This makes SSDs a terrific choice for data that is read regularly and rarely written. Examples of this include application and virtual machine files, along with rarely changed data, such as image files, PDFs and other static media.
Page files and SSDs
A page file, or paging, is a protective technique that uses disk storage to supplement physical memory in a computer and includes swapping content to and from disks. This results in some workload performance degradation, because disk access is much slower than memory access.
One way to address that degradation is to place page files on SSDs rather than HDDs. The tradeoff is performance versus longevity; experience suggests that page file usage is primarily small reads and far fewer large writes -- making SSDs generally suitable for page file use.
While SSDs are great with reads, they can potentially struggle with writes. For example, SSDs can experience delays when faced with write bursts. The result is that some workloads that rely heavily on infrequent, intensive writes might not perform as well with SSDs.
Know when to use the write cache
Caching is a common feature in magnetic HDD and SSD devices. Drive media often cannot keep pace with the data rates possible across the drive interface, so a server can wind up waiting for the storage device to catch up during writes and even reads -- especially during heavy-storage operations. Consequently, the applications performing storage writes and reads can experience delays.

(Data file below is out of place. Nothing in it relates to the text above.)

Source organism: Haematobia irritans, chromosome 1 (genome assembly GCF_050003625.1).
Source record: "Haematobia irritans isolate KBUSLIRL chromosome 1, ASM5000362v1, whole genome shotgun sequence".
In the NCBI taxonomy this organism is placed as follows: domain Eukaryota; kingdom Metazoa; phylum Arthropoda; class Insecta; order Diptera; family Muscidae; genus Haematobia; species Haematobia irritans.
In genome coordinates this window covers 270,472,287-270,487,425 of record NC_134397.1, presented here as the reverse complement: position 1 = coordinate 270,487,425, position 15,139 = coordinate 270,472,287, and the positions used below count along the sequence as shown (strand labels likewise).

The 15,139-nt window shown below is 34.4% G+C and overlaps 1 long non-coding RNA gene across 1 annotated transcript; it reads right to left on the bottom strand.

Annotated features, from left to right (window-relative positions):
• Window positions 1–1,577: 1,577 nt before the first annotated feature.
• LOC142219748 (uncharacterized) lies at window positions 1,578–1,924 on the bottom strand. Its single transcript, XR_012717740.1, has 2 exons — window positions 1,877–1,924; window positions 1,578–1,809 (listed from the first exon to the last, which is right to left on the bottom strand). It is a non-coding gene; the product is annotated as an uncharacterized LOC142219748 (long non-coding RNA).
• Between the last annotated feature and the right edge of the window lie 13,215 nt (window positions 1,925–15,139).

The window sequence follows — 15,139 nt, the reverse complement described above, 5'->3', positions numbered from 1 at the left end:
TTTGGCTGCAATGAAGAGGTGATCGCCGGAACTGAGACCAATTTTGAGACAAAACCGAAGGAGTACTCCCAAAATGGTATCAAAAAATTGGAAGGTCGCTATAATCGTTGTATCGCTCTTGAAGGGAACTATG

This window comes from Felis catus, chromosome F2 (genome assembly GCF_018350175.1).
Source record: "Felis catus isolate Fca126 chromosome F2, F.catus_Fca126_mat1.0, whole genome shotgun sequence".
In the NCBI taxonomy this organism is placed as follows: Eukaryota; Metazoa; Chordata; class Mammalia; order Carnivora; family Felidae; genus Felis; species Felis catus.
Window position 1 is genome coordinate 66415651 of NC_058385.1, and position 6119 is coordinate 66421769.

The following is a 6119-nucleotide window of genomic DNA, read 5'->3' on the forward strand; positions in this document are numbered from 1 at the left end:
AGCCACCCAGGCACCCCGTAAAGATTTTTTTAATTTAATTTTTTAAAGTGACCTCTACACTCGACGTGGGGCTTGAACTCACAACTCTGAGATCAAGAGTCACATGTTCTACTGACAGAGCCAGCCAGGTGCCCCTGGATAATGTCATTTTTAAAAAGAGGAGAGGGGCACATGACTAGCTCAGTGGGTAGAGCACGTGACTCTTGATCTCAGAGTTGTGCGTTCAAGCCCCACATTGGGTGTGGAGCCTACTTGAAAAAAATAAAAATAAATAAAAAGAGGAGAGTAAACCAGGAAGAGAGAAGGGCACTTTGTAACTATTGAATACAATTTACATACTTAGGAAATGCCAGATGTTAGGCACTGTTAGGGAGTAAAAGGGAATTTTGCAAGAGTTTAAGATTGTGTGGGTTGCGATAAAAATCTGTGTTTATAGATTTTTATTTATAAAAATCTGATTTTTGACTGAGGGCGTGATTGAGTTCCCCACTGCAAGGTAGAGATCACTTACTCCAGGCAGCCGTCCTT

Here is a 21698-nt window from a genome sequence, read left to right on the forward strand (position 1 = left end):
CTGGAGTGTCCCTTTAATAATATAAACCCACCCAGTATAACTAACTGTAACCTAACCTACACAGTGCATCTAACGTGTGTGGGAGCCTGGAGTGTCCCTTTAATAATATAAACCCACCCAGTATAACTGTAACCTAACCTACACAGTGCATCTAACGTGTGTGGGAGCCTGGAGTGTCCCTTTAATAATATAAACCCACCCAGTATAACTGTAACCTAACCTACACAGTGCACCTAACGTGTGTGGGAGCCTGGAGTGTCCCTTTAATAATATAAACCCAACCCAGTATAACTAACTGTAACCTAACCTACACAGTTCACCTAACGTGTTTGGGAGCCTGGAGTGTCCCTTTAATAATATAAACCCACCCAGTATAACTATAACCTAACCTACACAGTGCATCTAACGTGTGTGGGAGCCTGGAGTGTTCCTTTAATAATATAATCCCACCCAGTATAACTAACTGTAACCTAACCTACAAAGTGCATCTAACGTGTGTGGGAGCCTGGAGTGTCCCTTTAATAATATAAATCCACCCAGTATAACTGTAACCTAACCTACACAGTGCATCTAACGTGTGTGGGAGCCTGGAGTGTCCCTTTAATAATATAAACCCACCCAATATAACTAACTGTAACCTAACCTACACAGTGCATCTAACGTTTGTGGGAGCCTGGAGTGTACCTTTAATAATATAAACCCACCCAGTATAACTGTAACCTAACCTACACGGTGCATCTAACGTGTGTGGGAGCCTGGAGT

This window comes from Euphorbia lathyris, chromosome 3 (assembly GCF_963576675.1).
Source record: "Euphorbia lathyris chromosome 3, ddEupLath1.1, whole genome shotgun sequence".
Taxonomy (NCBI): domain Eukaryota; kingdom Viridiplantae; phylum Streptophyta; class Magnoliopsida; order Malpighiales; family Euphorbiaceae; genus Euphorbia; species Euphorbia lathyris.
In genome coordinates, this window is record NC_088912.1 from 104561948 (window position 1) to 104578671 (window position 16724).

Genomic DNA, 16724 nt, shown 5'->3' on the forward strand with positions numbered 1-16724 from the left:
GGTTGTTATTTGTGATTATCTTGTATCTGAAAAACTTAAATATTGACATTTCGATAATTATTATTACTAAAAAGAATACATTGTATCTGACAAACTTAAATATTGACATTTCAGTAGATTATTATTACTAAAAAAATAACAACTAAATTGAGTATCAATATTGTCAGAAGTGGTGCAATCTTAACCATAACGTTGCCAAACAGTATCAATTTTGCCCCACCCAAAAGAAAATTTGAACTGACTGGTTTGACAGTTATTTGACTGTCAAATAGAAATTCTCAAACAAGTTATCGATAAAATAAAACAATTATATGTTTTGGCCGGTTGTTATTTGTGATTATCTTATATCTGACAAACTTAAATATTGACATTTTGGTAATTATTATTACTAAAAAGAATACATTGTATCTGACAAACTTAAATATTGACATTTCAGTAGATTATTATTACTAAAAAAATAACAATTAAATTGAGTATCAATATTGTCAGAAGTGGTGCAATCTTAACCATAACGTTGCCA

To alleviate delays and optimize SSD performance, add some high-speed memory to the device. Place dynamic RAM (DRAM) inline as a buffer between the drive interface and the drive media. DRAM is volatile, meaning it will lose its contents if drive power fails, so the write cache uses a mix of techniques, such as cache flushing and Native Command Queuing, to intelligently organize and commit cache data onto the media.
It may seem counterintuitive to disable a performance-enhancing technology, but there are cases when it's appropriate to disable the write cache. For example, administrators may elect to disable a write cache when the integrity of write commits is more important than the sheer write performance of the drive.
When you delete a file on an HDD, the system won't actually erase the clusters that compose it -- rather, it marks them as "free." Then, the HDD's magnetic media can overwrite those clusters as new data is stored in them. An SSD doesn't work this way.
Instead, it stores data within the cells of NVM devices. The NVM cells are grouped into "pages" of 4 KB to 16 KB, and those pages are organized into "blocks" of 128 to 512 pages. When NVM cells are empty, they can be written quickly, so write performance can be extremely good. But once the system writes the cells, it must erase the entire block before it can rewrite any page of that space. The time needed to erase an entire block can slow subsequent write operations in an SSD. This troublesome SSD behavior is called "write amplification."
To alleviate the write amplification issue, there is a pre-emptive erasure feature called TRIM in the ATA command set and UNMAP in the SCSI command set. The idea is that an operating system such as Windows can oversee which blocks are no longer being used and use the TRIM command to allow the SSD to erase the unused block pre-emptively before the OS tries to store new data to that block. When the system tries to store data to that block again, it has ideally already been wiped in the background and does not need to be erased first. This can optimize SSD write performance as you use the drive's capacity.